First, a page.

In Westminster on Monday, Mr Wallace said he had seen “the Russian playbook being implemented in a way that gives us strong cause for concern that President Putin is still committed to an invasion”.

“That should worry us all,” he said.

Mr Wallace said the UK Government needed to be in a position to threaten sanctions, but should not do so without co-ordinated support from the US and European Union. The EU on Monday finalised its package of sanctions for use if Russia orders an invasion – including plans to implement them if Russia moves in to any part of Ukraine.

“If there is annexation, there will be sanctions, and if there is recognition, I will put the sanctions on the table and the ministers will decide,” the EU’s foreign policy chief Josep Borrell said.

It is not clear yet at what point the UK’s sanctions will be implemented.

Mr Putin said he had told the leaders of France and Germany, who have been acting as mediators with the West, of his plans for the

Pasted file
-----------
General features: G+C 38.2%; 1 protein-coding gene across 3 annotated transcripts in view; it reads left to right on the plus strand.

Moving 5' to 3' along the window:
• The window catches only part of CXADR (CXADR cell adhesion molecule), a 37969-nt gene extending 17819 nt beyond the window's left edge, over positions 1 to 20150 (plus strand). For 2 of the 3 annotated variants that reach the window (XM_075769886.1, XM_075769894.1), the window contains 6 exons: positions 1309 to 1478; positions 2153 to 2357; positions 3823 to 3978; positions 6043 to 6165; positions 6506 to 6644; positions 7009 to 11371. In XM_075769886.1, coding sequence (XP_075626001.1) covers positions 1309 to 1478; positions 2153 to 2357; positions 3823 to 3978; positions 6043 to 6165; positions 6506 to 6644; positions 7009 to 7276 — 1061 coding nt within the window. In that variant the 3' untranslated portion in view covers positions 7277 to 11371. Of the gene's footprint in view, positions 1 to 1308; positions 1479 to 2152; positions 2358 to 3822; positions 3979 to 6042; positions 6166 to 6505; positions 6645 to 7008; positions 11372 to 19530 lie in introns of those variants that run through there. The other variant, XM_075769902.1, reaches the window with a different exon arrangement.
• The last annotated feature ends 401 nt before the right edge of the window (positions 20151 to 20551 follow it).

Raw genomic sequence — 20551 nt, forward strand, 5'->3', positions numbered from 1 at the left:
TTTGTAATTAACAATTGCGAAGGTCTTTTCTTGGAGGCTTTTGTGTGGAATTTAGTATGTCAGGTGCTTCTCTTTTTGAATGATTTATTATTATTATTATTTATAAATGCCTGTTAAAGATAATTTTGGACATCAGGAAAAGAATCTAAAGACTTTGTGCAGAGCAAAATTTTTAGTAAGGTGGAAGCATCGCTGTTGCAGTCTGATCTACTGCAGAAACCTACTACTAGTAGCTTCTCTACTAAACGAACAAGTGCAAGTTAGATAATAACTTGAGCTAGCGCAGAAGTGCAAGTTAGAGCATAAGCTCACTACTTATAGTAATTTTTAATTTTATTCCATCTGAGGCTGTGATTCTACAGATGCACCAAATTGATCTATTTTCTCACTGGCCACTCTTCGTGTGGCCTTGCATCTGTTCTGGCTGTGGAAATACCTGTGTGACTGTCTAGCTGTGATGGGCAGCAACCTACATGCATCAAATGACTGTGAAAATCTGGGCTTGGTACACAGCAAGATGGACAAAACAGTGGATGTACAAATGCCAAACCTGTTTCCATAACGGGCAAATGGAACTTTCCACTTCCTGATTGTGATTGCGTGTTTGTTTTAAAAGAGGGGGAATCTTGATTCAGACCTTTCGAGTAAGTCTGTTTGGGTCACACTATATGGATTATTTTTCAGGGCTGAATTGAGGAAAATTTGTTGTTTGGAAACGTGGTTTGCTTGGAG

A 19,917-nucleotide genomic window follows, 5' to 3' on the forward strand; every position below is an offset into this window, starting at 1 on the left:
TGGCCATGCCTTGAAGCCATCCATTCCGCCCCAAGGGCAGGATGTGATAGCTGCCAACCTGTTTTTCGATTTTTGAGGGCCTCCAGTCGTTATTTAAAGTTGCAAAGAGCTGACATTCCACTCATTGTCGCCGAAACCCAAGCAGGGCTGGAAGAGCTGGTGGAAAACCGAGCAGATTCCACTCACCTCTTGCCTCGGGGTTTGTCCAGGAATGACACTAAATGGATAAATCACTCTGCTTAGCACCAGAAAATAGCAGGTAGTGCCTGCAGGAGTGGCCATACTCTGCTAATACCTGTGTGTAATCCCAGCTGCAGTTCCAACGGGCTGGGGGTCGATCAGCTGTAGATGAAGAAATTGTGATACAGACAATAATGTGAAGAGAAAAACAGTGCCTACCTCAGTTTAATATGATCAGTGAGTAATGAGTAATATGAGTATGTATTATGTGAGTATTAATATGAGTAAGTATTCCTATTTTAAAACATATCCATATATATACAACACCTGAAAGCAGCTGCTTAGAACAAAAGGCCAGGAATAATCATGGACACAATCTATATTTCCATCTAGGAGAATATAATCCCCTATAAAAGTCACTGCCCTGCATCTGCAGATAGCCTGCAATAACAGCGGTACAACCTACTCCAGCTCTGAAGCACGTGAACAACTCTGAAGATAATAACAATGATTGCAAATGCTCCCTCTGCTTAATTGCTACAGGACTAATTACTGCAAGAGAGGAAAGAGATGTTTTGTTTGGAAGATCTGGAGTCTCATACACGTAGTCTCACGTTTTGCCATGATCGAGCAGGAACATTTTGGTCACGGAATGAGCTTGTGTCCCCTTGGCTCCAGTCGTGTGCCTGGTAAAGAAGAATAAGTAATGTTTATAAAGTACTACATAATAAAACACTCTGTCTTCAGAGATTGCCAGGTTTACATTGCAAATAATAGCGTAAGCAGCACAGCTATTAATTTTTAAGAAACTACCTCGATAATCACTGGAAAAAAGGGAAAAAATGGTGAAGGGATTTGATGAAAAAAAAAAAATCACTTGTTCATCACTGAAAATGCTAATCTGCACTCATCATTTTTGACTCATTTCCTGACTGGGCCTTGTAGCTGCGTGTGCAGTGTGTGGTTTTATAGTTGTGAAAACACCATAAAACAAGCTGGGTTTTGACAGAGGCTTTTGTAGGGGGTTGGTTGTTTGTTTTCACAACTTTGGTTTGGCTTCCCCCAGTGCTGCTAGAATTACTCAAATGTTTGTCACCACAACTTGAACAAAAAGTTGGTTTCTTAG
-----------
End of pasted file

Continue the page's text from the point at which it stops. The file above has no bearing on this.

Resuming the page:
The defence secretary said: “I think that there are plenty of measures we can take, we are planning some serious sanctions. And I think that the reality of that question to President Putin is ‘do you actually care what’s going to happen to your people, because it’ll be them that suffer most?’”

Mr Wallace said the Government had learned lessons from a lack of action in 2014, when Russia invaded and subsequently annexed the Crimean peninsula from Ukraine.

He said: “We have to stand up to this because we didn’t stand up in 2014 as an international community. The Prime Minister has been very clear that one inch over the border on this will lead to the sanctions: one boot, one tank, one vehicle. We won’t accept it as anything other than an invasion.”

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He said countries such as Yemen, which gets 20 per cent of its grain from Ukraine, would also be affected by the conflict.

Mr Wallace pointed to the television career of former first minister and SNP leader Alex Salmond – now the leader of Alba – who hosts a political chat show on Russian state broadcaster Russia Today.

He said: “I think the new leader of Alba might like to reflect on his celebrity status on some of those channels.”

Mr Wallace said the UK Government had a responsibility to ensure that Ukrainians – as well as the rest of the world – had access to free press and accurate information to debunk fake news.